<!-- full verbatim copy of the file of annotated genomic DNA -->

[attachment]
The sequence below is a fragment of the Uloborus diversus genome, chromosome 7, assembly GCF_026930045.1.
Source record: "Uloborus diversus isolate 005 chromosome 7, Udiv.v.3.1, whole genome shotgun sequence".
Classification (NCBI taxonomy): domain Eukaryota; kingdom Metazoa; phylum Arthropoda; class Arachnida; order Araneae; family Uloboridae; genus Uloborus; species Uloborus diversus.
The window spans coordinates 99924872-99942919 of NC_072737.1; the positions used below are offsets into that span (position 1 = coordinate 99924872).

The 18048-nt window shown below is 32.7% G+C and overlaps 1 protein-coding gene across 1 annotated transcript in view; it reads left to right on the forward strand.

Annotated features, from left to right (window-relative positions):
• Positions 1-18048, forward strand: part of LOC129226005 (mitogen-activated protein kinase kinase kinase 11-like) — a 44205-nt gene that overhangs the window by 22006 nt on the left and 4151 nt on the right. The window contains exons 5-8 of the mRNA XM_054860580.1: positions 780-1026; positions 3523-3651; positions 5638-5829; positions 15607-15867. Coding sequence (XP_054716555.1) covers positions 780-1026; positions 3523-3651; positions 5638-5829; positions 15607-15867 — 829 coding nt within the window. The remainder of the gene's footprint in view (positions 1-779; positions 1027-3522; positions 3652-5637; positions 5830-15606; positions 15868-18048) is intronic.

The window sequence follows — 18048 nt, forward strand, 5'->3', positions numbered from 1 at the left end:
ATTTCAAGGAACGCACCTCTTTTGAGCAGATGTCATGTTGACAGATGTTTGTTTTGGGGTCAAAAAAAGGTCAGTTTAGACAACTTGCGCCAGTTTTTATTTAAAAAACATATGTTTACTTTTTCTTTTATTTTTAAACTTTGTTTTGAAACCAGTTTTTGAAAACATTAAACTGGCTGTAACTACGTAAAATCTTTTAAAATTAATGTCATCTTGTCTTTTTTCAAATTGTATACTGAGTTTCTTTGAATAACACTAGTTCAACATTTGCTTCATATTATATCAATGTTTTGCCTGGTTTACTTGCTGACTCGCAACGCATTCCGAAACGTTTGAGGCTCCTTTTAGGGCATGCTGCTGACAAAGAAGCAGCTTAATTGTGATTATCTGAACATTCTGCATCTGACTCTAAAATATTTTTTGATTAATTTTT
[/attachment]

The sequence below is a fragment of the Uloborus diversus genome, chromosome 7, assembly GCF_026930045.1.
Source record: "Uloborus diversus isolate 005 chromosome 7, Udiv.v.3.1, whole genome shotgun sequence".
Classification (NCBI taxonomy): domain Eukaryota; kingdom Metazoa; phylum Arthropoda; class Arachnida; order Araneae; family Uloboridae; genus Uloborus; species Uloborus diversus.
The window spans coordinates 99924872-99942919 of NC_072737.1; the positions used below are offsets into that span (position 1 = coordinate 99924872).

The 18048-nt window shown below is 32.7% G+C and overlaps 1 protein-coding gene across 1 annotated transcript in view; it reads left to right on the forward strand.

Annotated features, from left to right (window-relative positions):
• Positions 1-18048, forward strand: part of LOC129226005 (mitogen-activated protein kinase kinase kinase 11-like) — a 44205-nt gene that overhangs the window by 22006 nt on the left and 4151 nt on the right. The window contains exons 5-8 of the mRNA XM_054860580.1: positions 780-1026; positions 3523-3651; positions 5638-5829; positions 15607-15867. Coding sequence (XP_054716555.1) covers positions 780-1026; positions 3523-3651; positions 5638-5829; positions 15607-15867 — 829 coding nt within the window. The remainder of the gene's footprint in view (positions 1-779; positions 1027-3522; positions 3652-5637; positions 5830-15606; positions 15868-18048) is intronic.

The window sequence follows — 18048 nt, forward strand, 5'->3', positions numbered from 1 at the left end:
ATTTCAAGGAACGCACCTCTTTTGAGCAGATGTCATGTTGACAGATGTTTGTTTTGGGGTCAAAAAAAGGTCAGTTTAGACAACTTGCGCCAGTTTTTATTTAAAAAACATATGTTTACTTTTTCTTTTATTTTTAAACTTTGTTTTGAAACCAGTTTTTGAAAACATTAAACTGGCTGTAACTACGTAAAATCTTTTAAAATTAATGTCATCTTGTCTTTTTTCAAATTGTATACTGAGTTTCTTTGAATAACACTAGTTCAACATTTGCTTCATATTATATCAATGTTTTGCCTGGTTTACTTGCTGACTCGCAACGCATTCCGAAACGTTTGAGGCTCCTTTTAGGGCATGCTGCTGACAAAGAAGCAGCTTAATTGTGATTATCTGAACATTCTGCATCTGACTCTAAAATATTTTTTGATTAATTTTT